As Hurricane Matthew took aim at Florida's Atlantic shore last week, the predictions were dire: "This storm can kill you," was Governor Rick Scott's blunt warning. State and local officials braced for what could have been catastrophic damage. But as luck would have it, the storm tracked just a few miles farther out to sea — enough to spare the coastline from the worst that could have happened.

As Matthew neared Florida, the National Hurricane Center's best guess called for the storm's eye to scrape along the shore. In the event, the eye moves a few miles east — just enough to keep the worst winds offshore.
As Matthew neared Florida, the National Hurricane Center's best guess called for the storm's eye to scrape along the shore. In the event, the eye moves a few miles east — just enough to keep the worst winds offshore.

Still, the damage in Florida was extensive. "Though the impact from Matthew would have been far more severe if the eye of the storm had passed directly over Volusia County, the area still suffered damage," the Wall Street Journal reported (see: "Hurricane Matthew Batters Florida, Leaving Thousands Without Power," by Arian Campo-Flores. "Part of a pier in the city of Daytona Beach Shores broke off, said Joanne Magley, community information director for the county. Roadways near the Intracoastal Waterway in the city of Port Orange flooded, making bridges inaccessible, she said."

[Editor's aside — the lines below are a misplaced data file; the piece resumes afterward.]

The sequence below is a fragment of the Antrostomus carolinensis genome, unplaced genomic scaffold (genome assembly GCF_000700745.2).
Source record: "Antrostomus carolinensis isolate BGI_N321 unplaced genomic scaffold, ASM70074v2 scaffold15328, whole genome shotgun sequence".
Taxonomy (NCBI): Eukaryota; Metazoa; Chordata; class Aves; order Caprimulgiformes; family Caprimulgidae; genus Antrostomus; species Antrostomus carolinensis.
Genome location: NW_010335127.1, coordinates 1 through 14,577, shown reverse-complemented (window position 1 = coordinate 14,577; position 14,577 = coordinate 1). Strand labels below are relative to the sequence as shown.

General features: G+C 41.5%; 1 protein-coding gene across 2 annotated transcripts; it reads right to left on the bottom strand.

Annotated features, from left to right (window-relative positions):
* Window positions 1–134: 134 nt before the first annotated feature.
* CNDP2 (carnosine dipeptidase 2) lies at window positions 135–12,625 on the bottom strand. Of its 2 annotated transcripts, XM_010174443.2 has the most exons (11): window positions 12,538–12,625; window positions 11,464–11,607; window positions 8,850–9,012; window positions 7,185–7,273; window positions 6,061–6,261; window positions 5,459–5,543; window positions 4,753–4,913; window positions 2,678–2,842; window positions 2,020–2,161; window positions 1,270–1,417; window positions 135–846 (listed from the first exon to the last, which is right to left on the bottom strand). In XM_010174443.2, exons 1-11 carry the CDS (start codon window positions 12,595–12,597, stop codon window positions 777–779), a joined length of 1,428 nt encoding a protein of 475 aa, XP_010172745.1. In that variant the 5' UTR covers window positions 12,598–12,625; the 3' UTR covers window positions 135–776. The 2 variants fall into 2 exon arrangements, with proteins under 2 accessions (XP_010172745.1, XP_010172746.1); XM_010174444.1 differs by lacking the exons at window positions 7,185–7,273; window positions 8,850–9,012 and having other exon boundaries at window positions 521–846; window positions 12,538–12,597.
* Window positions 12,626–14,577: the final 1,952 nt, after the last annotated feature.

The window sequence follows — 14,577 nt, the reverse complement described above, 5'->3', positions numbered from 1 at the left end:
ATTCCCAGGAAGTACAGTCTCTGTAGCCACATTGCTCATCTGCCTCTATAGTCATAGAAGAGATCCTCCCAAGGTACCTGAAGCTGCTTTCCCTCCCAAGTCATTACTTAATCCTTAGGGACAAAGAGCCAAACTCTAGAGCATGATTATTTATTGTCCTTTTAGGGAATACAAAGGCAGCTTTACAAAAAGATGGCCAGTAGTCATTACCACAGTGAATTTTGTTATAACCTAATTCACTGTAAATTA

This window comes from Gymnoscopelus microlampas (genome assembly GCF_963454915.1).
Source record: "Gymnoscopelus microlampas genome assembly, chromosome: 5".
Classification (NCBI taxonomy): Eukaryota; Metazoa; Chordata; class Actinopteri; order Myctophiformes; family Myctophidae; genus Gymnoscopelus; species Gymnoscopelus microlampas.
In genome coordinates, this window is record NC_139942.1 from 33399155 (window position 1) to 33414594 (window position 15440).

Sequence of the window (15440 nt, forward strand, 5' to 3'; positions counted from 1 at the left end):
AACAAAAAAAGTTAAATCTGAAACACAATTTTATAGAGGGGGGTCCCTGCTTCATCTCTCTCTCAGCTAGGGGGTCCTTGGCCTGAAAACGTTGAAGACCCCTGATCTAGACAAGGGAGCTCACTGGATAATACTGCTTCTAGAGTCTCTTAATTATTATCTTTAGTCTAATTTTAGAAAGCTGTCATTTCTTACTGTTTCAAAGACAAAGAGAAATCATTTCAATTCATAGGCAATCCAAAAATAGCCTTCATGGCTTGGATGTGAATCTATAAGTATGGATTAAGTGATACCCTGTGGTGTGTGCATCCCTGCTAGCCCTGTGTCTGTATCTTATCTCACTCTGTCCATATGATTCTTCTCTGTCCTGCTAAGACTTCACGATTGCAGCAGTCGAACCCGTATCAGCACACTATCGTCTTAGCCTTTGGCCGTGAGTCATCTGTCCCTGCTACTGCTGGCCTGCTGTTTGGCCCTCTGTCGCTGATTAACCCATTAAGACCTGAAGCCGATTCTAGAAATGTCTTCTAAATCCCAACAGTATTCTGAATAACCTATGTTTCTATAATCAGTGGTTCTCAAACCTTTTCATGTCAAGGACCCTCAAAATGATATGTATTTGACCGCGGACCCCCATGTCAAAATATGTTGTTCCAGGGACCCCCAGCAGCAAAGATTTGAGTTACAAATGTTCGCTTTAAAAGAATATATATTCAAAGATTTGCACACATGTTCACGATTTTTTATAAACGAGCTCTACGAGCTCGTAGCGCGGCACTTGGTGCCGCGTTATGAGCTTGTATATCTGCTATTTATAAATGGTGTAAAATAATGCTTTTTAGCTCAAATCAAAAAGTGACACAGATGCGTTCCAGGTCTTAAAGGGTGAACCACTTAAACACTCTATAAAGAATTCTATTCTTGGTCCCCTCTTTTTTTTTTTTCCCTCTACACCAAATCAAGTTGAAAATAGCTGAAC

"By late Friday afternoon, the strongest hurricane to menace the United States in a decade had weakened to a Category 2 storm, and it was clear that Florida had dodged some of the worst-case scenarios laid out by forecasters and public officials," reported the Washington Post (see: "Hurricane Matthew batters Florida’s northeast coast; four deaths linked to storm," by Arelis R. Hernández and Mark Berman). But the storm killed several people in Florida, and left more than a million without power, the Post reported.

"By Saturday night, North Carolina felt the brunt of Matthew, with more than a foot of rain falling in the southeastern part of the state, causing life-threatening flash flooding, forecasters said," reported the Orlando Sentinel (see: "Hurricane's blow to Atlantic Coast was less than feared; 'We are blessed'"). "Homes, businesses and roads as far west as Raleigh were also damaged by the deluge," the paper reported. "But in many places along the Southeast coast, the damage consisted mostly of flooded streets, blown-down signs and awnings, flattened trees and power outages. As the storm passed and the skies cleared, many people were already cleaning up, reopening their businesses or hitting the beach. The power started coming back on. And all three major theme parks in Orlando, Florida, including Walt Disney World, were up and running. 'We are all blessed that Matthew stayed off our coast,' Florida Gov. Rick Scott said. 'We are blessed that we didn't have a direct hit.'"